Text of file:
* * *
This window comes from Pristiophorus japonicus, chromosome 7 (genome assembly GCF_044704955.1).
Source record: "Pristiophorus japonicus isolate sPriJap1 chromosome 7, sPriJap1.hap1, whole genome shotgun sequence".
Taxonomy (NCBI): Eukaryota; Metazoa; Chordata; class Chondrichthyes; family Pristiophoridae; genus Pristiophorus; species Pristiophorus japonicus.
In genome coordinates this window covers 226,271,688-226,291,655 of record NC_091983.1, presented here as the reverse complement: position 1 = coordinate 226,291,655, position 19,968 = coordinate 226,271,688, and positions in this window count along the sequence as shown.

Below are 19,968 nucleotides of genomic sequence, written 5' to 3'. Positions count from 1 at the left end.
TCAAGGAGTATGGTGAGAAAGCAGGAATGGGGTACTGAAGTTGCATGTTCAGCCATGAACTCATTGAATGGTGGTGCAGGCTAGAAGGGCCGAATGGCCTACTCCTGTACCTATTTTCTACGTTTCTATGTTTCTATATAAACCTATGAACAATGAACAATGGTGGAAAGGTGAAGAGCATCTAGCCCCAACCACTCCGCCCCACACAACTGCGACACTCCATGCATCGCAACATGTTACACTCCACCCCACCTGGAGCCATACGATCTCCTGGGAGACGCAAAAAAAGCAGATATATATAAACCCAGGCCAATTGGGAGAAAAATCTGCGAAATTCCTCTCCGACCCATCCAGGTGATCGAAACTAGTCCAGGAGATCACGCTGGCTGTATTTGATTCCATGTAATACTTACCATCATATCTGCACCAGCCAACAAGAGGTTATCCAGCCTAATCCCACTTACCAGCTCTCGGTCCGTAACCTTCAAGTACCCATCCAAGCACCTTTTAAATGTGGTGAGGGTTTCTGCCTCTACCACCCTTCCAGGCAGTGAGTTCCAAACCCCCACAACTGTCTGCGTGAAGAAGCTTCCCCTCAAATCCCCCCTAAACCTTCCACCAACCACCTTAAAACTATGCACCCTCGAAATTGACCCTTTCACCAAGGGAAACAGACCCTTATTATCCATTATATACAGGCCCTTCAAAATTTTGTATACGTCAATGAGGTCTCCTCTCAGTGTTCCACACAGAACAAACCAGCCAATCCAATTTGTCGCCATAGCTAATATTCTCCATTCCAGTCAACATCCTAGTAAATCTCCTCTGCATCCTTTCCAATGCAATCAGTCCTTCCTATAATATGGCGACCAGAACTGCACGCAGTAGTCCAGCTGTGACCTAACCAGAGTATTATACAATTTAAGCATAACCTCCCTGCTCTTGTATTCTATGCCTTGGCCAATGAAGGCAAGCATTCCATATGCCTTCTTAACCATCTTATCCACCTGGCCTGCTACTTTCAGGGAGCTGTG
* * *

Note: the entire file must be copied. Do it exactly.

This window comes from Pristiophorus japonicus, chromosome 7 (genome assembly GCF_044704955.1).
Source record: "Pristiophorus japonicus isolate sPriJap1 chromosome 7, sPriJap1.hap1, whole genome shotgun sequence".
Taxonomy (NCBI): Eukaryota; Metazoa; Chordata; class Chondrichthyes; family Pristiophoridae; genus Pristiophorus; species Pristiophorus japonicus.
In genome coordinates this window covers 226,271,688-226,291,655 of record NC_091983.1, presented here as the reverse complement: position 1 = coordinate 226,291,655, position 19,968 = coordinate 226,271,688, and positions in this window count along the sequence as shown.

Below are 19,968 nucleotides of genomic sequence, written 5' to 3'. Positions count from 1 at the left end.
TCAAGGAGTATGGTGAGAAAGCAGGAATGGGGTACTGAAGTTGCATGTTCAGCCATGAACTCATTGAATGGTGGTGCAGGCTAGAAGGGCCGAATGGCCTACTCCTGTACCTATTTTCTACGTTTCTATGTTTCTATATAAACCTATGAACAATGAACAATGGTGGAAAGGTGAAGAGCATCTAGCCCCAACCACTCCGCCCCACACAACTGCGACACTCCATGCATCGCAACATGTTACACTCCACCCCACCTGGAGCCATACGATCTCCTGGGAGACGCAAAAAAAGCAGATATATATAAACCCAGGCCAATTGGGAGAAAAATCTGCGAAATTCCTCTCCGACCCATCCAGGTGATCGAAACTAGTCCAGGAGATCACGCTGGCTGTATTTGATTCCATGTAATACTTACCATCATATCTGCACCAGCCAACAAGAGGTTATCCAGCCTAATCCCACTTACCAGCTCTCGGTCCGTAACCTTCAAGTACCCATCCAAGCACCTTTTAAATGTGGTGAGGGTTTCTGCCTCTACCACCCTTCCAGGCAGTGAGTTCCAAACCCCCACAACTGTCTGCGTGAAGAAGCTTCCCCTCAAATCCCCCCTAAACCTTCCACCAACCACCTTAAAACTATGCACCCTCGAAATTGACCCTTTCACCAAGGGAAACAGACCCTTATTATCCATTATATACAGGCCCTTCAAAATTTTGTATACGTCAATGAGGTCTCCTCTCAGTGTTCCACACAGAACAAACCAGCCAATCCAATTTGTCGCCATAGCTAATATTCTCCATTCCAGTCAACATCCTAGTAAATCTCCTCTGCATCCTTTCCAATGCAATCAGTCCTTCCTATAATATGGCGACCAGAACTGCACGCAGTAGTCCAGCTGTGACCTAACCAGAGTATTATACAATTTAAGCATAACCTCCCTGCTCTTGTATTCTATGCCTTGGCCAATGAAGGCAAGCATTCCATATGCCTTCTTAACCATCTTATCCACCTGGCCTGCTACTTTCAGGGAGCTGTG